Monday, November 17
Updated: November 18, 3:10 AM ET
Kasten led Braves, Hawks, Thrashers

Associated Press

ATLANTA -- Stan Kasten was taking a tour of major league ballparks to celebrate his graduation from law school when he happened to meet Ted Turner.

From that 1976 encounter, Kasten evolved into one of the most powerful figures in sports -- the first person to serve as the president of three major league teams simultaneously.

Kasten left all three posts Monday, resigning as president of baseball's Atlanta Braves, basketball's Atlanta Hawks and hockey's Atlanta Thrashers.

The decision wasn't entirely unexpected, considering Time Warner is on the verge of selling the Hawks and Thrashers to a group led by Boston businessman Steve Belkin.

But Kasten also walked away from the Braves, influenced by that team's ambivalent future after 12 straight division titles.

Time Warner, which also owns the Braves, is determined to make a significant cut in payroll. That will likely lead to the loss of several key free agents, a group that includes Greg Maddux, Javy Lopez and Gary Sheffield.

"A lot of things were changing," Kasten said. "I just felt this was a real convenient time for me to make this move."

Kasten, 51, was vague about his future -- except to joke that he has no plans to be a sports agent. There's a chance he could return to the Hawks and Thrashers once the sale is approved by the NBA and NHL, expected to happen within a month.

"I'm not ruling anything out," Kasten said. "I view myself as approaching the midpoint of my career. When people ask me what is my greatest accomplishment, I say I haven't done it yet. I want to do a lot more of what I've done, only bigger and better."

Belkin plans to hire a CEO to run the Hawks, Thrashers and Philips Arena. He said Kasten would be considered.

"Clearly, he would be a serious candidate because of his experience and knowledge," Belkin said. "This frees us up to at least talk about it."

Then again, the new owners may want to break all links with the past. The Hawks have missed the playoffs four years in a row and are plagued by poor attendance. The Thrashers, in their fifth year of existence, have yet to make the postseason.

Kasten's legacy is boosted by his role in helping transform the Braves from a last-place team to a perennial powerhouse. Atlanta's unprecedented run of division titles began in 1991 with a memorable worst-to-first season that ended with a Game 7 loss to Minnesota in the World Series.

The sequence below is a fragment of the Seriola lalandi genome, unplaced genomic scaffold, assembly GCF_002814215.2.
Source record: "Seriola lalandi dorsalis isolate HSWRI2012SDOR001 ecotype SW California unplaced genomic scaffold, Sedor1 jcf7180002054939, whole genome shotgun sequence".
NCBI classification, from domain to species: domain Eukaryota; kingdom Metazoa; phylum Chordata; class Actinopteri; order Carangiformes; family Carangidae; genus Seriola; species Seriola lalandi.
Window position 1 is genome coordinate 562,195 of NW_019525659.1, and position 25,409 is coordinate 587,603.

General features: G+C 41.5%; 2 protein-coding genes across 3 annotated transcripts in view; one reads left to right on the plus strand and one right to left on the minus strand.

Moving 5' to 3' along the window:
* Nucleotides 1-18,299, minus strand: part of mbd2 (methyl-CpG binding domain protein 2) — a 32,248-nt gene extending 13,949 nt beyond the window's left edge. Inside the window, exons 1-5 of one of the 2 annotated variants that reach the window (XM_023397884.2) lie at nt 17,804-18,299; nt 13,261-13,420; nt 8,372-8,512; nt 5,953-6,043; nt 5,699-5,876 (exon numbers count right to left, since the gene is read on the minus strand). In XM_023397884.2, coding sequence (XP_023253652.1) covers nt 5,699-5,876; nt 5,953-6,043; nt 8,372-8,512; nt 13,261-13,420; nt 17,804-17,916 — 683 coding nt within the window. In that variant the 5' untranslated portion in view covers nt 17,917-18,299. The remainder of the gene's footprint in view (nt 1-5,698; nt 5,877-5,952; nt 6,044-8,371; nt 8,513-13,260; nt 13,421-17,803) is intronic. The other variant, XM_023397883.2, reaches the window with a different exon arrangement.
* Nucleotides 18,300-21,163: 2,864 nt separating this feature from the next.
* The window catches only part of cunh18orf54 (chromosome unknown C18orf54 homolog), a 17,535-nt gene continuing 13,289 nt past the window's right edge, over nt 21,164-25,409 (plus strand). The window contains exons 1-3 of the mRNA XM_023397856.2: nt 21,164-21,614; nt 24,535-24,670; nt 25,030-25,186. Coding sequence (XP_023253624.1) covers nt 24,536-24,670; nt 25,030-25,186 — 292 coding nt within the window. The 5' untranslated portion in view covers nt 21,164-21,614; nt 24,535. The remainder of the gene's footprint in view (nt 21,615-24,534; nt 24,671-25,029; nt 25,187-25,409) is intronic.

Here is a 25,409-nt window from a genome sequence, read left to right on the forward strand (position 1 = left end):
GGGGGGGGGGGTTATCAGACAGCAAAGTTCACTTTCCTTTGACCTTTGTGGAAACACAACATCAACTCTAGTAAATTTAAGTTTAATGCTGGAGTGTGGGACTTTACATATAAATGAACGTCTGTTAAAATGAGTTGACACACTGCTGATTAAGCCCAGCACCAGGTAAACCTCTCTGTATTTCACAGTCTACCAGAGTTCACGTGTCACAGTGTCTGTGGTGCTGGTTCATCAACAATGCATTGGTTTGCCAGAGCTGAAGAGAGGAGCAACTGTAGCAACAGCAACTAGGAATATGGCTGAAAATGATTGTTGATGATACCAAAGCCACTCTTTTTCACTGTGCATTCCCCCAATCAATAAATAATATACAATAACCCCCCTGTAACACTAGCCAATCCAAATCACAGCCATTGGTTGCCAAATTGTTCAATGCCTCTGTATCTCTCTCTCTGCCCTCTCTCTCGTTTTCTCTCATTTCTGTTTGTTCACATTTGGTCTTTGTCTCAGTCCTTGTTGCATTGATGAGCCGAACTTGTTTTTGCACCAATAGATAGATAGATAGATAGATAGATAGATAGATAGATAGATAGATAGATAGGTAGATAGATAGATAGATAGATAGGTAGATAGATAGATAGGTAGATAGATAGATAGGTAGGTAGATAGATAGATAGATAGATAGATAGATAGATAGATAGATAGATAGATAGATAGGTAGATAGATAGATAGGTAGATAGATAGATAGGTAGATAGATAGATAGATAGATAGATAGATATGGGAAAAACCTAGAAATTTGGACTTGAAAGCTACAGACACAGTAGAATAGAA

"Within the business, we are considered the gold standard of organizations," Kasten said. "For that, I am very proud."

He only wishes the Braves had won more championships. Despite all those division titles, they won their lone World Series in 1995.

Kasten began his rise to power shortly after Turner purchased the Braves and Hawks, two of pro sports' most woeful teams. They met at a baseball game in St. Louis and immediately hit it off -- the acerbic New Jersey lawyer and the drawling Southern media mogul.

Turner hired Kasten as legal counsel of the Braves and Hawks. One year later, he moved up to become assistant general manager of the Hawks. By 1979, Kasten was the youngest general manager in NBA history at 27.

Additional duties came in 1986 when Turner named Kasten as president of the Braves and Hawks, as well as vice president of the TBS Superstation.

Kasten surrendered the GM position with the Hawks in 1990, hiring Pete Babcock. But he became involved with the company's third sports team in 1999, taking over as president of the Thrashers when Harvey Schiller left.

By that time, Turner was losing his grip on the teams. His role lessened when TBS merged with Time Warner, and he was forced out altogether after a merger with AOL.

Seeking to reduce its huge debt, Time Warner decided last year to unload the Atlanta teams, putting Kasten's future in doubt.

Belkin's group -- which includes Turner's son-in-law -- reached a deal in September to purchase the Hawks, Thrashers and Philips Arena for $250 million.

Kasten, who also oversaw the arena, was prevented from talking with the new ownership group while under contract to Time Warner. He would clearly prefer to remain in the city where he has lived for 27 years.

"Atlanta has a huge home-court advantage in whatever I do next," Kasten said. "But there's no way to tell how this will end up."

Time Warner is no longer shopping the Braves, but it's clear the media conglomerate expects the team to improve its bottom line. The payroll, which has been one of the highest in baseball, will face significant cuts beginning with the 2004 season.

Knowing that, will Braves general manager John Schuerholz soon follow Kasten out the door?

Schuerholz emphatically denied that sort of speculation. He also has no desire to replace Kasten as team president.

"This will be a seamless transition," Schuerholz insisted. "We've not had a year where we didn't have a challenge of one type or another."

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